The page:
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"We May Disagree, But Our Future is Common"

We can all agree that the First Amendment protects a person’s right to say, to hear, and to engage in debate about, controversial subjects and views.
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June 9, 2010

Whether you agree or disagree with White House correspondent Helen Thomas’s recent remarks, we can all agree that the First Amendment protects a person’s right to say, to hear, and to engage in debate about, controversial subjects and views. Indeed, one of the most important functions of the First Amendment is that it protects Americans’ rights to hear many points of view, including (and sometimes most importantly) ideas they may disagree with.

This very principle motivated an exciting event the ACLU, American Association of University Professors, PEN American Center, and Slate hosted in April: a panel discussion with Tariq Ramadan, Professor of Contemporary Islamic Studies at St. Antony’s College at the University of Oxford, and a renowned academic and leading scholar of the Muslim world.

Today, we have a short video that gives you a taste of that evening’s discussion. We hope it’ll entice you to watch the whole event, which featured a riveting discussion between Professor Ramadan and Dalia Mogahed, Senior Analyst and Executive Director of the Gallup Center for Muslim Studies; George Packer, New Yorker staff writer; and Joan Wallach Scott, Professor of Social Science at Institute for Advanced Study; and Jacob Weisberg, Editor-in-Chief at the Slate Group.

In 2004, Ramadan was set to start teaching at the University of Notre Dame. But nine days before he and his family was set to move to the United States, the government revoked his visa, invoking the “ideological exclusion” provision, a law enacted as part of the Patriot Act that allows the government to deny entry to noncitizens who have “endorsed or espoused terrorism.”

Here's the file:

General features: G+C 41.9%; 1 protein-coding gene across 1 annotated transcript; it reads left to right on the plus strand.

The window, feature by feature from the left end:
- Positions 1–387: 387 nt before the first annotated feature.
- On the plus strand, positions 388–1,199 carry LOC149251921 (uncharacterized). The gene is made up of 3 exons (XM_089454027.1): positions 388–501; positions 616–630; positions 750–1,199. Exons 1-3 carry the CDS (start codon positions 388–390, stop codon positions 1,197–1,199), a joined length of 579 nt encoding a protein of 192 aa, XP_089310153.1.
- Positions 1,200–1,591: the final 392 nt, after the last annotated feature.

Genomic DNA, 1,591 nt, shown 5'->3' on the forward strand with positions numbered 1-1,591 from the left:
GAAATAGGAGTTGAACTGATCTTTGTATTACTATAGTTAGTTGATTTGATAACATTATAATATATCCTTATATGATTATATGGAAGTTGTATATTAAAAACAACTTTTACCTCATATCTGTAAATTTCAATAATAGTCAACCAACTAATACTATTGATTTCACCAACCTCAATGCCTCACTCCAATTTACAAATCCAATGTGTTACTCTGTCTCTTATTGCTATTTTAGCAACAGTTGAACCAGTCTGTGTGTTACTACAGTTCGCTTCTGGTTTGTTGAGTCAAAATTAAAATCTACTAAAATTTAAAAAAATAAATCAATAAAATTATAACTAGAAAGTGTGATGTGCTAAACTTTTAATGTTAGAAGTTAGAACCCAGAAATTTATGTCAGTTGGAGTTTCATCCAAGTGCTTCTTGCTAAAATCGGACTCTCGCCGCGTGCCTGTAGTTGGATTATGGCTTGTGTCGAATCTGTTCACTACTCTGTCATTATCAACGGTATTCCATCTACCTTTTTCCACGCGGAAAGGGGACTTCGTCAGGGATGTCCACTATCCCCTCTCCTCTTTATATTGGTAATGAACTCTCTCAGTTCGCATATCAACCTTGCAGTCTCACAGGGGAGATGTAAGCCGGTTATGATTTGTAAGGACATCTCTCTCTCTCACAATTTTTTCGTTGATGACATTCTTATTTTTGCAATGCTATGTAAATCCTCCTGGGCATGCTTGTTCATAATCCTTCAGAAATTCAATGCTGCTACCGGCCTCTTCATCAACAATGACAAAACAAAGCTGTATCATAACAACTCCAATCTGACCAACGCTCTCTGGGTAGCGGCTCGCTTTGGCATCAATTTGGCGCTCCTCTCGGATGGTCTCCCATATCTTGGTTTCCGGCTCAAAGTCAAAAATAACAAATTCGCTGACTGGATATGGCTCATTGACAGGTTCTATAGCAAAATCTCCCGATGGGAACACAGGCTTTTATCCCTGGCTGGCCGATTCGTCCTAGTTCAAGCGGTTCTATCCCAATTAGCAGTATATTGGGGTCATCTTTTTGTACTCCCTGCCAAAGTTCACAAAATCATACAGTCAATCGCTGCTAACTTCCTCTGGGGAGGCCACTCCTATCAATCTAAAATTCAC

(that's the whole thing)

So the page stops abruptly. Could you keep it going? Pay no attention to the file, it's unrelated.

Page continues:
We filed a lawsuit in 2006 challenging Professor Ramadan’s exclusion on behalf of American organizations that had invited him to speak in the U.S., asserting their First Amendment rights to hear Professor Ramadan’s ideas and engage him in face-to-face debate. In the face of our lawsuit, the government abandoned its claim that Ramadan had endorsed terrorism, but it continued to defend his exclusion on the grounds that he had made small donations to a Swiss charity that the government alleged had given money to Hamas. The district court upheld the government’s denial of a visa to Professor Ramadan but in July 2009, the U.S. Court of Appeals for the Second Circuit reversed that decision, holding that the government had not adequately justified the ban. And just this past January, Secretary of State Hillary Clinton in January signed an order effectively ending the exclusion of Professor Ramadan.

While the government did the right thing in Professor Ramadan’s case, unfortunately, the practice of ideological exclusion is far from dead. In February, we sent a letter to Secretary Clinton to retire the practice for good by issuing agency-wide policy guidance and a systematic review of recent denials based on the applicants’ ideology. As Professor Ramadan stressed in his remarks, open discussion is vital to ensure a vibrant global marketplace of ideas. “We may disagree,” he said, “but our future is common.”

Please note that by playing this clip You Tube and Google will place a long-term cookie on your computer. Please see You Tube’s privacy statement on their website and Google’s privacy statement on theirs to learn more. To view the ACLU’s privacy statement, click here.

Join us in calling on Secretary Clinton to retire the practice of ideological exclusion for good.

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